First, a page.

Picking school locks, solving crypto challenges– do these sound like regular activities for children ages 8-16 to you? Maybe not, but according to the masterminds behind DefCon, the annual conference for hackers held last week in Las Vegas, these activities help children hone important skills which will be useful in their careers.

Significantly, this was the first year the annual conference extended an invitation to hackers between the ages of 8 and 16, and I understand it was met with praise from returning adult attendees. In my opinion, conferences like DefCon have the potential to make the public profile of hackers more inclusive of different age groups, as well as to change the public perception of hacking for the better. I can only hope that the talents of these young pros will be put to good use.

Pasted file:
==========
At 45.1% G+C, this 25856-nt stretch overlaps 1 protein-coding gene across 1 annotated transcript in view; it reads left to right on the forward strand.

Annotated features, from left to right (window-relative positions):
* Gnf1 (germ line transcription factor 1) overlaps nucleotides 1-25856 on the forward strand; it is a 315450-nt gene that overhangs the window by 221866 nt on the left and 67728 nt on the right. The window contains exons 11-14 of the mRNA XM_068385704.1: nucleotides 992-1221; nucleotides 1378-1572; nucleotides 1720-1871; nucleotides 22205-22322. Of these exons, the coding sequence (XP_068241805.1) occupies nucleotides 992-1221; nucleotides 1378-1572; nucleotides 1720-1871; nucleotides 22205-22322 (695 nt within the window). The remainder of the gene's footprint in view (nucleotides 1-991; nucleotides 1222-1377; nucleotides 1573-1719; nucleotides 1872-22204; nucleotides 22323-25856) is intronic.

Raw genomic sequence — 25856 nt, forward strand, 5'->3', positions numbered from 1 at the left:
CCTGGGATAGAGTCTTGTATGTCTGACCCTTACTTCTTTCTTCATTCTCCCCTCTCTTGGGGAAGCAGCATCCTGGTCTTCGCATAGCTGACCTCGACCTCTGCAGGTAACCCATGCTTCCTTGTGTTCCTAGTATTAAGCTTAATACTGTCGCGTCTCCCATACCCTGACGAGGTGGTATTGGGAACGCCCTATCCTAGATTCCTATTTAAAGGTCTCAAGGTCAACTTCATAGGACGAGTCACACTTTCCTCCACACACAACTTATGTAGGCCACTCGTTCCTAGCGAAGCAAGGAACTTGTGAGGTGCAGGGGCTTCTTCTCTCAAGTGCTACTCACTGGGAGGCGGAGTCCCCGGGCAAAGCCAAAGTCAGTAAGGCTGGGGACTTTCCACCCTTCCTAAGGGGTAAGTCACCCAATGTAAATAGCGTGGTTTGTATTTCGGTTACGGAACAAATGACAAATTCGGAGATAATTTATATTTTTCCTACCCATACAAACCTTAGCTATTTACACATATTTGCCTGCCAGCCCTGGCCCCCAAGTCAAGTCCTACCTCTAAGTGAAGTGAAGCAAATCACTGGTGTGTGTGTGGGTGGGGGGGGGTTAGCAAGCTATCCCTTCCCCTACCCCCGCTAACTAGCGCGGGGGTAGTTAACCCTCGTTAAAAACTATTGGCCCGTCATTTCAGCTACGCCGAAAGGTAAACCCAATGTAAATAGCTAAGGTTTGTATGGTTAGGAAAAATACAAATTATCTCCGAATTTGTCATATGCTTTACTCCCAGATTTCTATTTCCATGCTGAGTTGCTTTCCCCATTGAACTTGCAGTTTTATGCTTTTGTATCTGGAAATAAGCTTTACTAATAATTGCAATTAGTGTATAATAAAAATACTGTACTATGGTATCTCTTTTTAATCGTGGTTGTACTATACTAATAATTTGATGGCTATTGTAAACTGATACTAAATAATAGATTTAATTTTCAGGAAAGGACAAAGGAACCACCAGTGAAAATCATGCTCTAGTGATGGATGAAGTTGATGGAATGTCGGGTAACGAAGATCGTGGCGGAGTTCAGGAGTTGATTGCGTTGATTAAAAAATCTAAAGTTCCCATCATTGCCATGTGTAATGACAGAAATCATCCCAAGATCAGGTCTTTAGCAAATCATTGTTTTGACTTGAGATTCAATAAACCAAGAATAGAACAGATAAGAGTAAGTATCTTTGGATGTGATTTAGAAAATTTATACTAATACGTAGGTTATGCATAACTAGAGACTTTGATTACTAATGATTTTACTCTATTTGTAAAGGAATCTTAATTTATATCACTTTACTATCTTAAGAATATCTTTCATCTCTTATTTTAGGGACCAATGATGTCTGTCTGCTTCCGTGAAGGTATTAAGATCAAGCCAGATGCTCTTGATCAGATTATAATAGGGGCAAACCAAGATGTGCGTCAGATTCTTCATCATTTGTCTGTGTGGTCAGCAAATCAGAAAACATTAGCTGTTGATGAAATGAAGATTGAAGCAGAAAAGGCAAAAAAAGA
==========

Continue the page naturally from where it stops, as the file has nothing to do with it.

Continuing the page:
And it seems that this will  likely be the case. Representatives from NASA, as well as the National Security Agency, were also in attendance at the conference, scouting the pool of budding techno pros for future employees. The presence of such legitimate scouting agents at a conference for young hackers is a positive step, but not a surprising one, since DefCon staunchly promotes ‘white-hat’ hacking, the type of cyber hacking which is used to fight crime and solve national security issues.

It was at this conference that a 10-year old girl, nicknamed CyFi, revealed that she had tinkered with a popular social app and discovered she could change the game’s time flow. If this 10-year old hacker can learn to outsmart an app, I can only imagine what talents she will possess in the future. With the art of hacking receiving increasing support from the public, the ambitions of CyFi and other young hackers are more likely to be realized.

For an interesting first-hand account of the conference, check out this article, in which the father of a budding 14-year-old hacker describes the benefits of DefCon for young children.

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